Chapter 16

Smart Home

Let me start this scenario by playing the cynic. I have been in high-tech businesses my entire career, and there have been, for that entire time, two technologies that were always “about to be huge”: artificial intelligence (AI) and home automation. These are technologies that, on the surface, make enormous sense. They promised all kinds of benefits, advantages, and conveniences. Your AI-enabled computer would become like HAL (from the movie 2001: A Space Odyssey) and interact with you like a human. Your AI-fortified house would recognize patterns, predict situations, and provide bulletproof security. Home automation has been working on its own core concepts for decades. Wouldn’t it be great if your alarm clock could talk to your coffeemaker so it would start to brew a fresh pot as soon as you got out of bed?! Or wouldn’t life be easier if your lights all responded to you locking the front door? There have been many interesting ideas proposed and prototyped, but none have gone mainstream. Today you’d be hard-pressed to find much of anything home automation related at your local hardware store (though Lowe’s did just introduce a product called “Iris,” but as of this writing it’s unclear if it will be a success).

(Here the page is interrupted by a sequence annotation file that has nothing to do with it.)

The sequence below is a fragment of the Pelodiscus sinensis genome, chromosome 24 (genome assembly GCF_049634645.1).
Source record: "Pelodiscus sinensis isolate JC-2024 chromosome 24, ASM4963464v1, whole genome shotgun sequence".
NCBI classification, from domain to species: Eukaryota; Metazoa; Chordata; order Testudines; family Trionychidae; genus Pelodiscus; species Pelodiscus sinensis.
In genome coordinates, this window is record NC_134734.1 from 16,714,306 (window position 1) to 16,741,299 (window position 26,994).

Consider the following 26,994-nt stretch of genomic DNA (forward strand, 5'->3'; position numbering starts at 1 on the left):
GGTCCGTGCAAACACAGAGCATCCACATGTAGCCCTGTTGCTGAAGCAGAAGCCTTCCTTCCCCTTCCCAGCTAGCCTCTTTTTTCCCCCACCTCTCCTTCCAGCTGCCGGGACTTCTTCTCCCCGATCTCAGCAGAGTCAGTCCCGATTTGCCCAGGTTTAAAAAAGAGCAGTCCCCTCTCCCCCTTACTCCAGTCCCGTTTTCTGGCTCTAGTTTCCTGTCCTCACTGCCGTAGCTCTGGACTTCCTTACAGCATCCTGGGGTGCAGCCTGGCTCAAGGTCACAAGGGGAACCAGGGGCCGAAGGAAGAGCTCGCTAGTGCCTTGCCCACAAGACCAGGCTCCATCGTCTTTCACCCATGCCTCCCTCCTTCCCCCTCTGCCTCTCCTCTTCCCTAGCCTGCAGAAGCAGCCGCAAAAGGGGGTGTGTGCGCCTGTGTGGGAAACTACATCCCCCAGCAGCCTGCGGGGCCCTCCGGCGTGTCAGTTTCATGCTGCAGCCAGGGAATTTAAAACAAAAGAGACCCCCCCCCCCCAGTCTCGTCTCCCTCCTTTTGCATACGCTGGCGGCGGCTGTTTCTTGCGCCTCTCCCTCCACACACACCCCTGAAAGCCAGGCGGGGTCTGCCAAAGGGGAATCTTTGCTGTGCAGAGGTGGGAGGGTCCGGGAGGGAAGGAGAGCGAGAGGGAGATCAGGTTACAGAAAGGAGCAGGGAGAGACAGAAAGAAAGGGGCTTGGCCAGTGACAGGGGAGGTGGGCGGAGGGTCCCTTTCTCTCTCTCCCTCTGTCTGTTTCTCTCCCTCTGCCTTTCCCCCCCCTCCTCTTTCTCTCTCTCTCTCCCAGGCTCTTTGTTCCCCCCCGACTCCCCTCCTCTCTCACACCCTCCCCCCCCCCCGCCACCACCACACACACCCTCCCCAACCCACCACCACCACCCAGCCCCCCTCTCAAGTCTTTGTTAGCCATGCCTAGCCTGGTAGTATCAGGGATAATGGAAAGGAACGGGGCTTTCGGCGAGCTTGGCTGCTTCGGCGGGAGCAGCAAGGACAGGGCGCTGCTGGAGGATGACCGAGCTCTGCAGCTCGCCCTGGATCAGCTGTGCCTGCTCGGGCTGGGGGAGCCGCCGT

Delving into the hows and whys of this situation is not the point of this scenario, but I will argue that when it comes to technologies focused on making homes more comfortable, safe, and efficient, adding a social layer to the mix will help significantly. ...

Get Social Machines: How to Develop Connected Products That Change Customers' Lives now with the O’Reilly learning platform.

O’Reilly members experience books, live events, courses curated by job role, and more from O’Reilly and nearly 200 top publishers.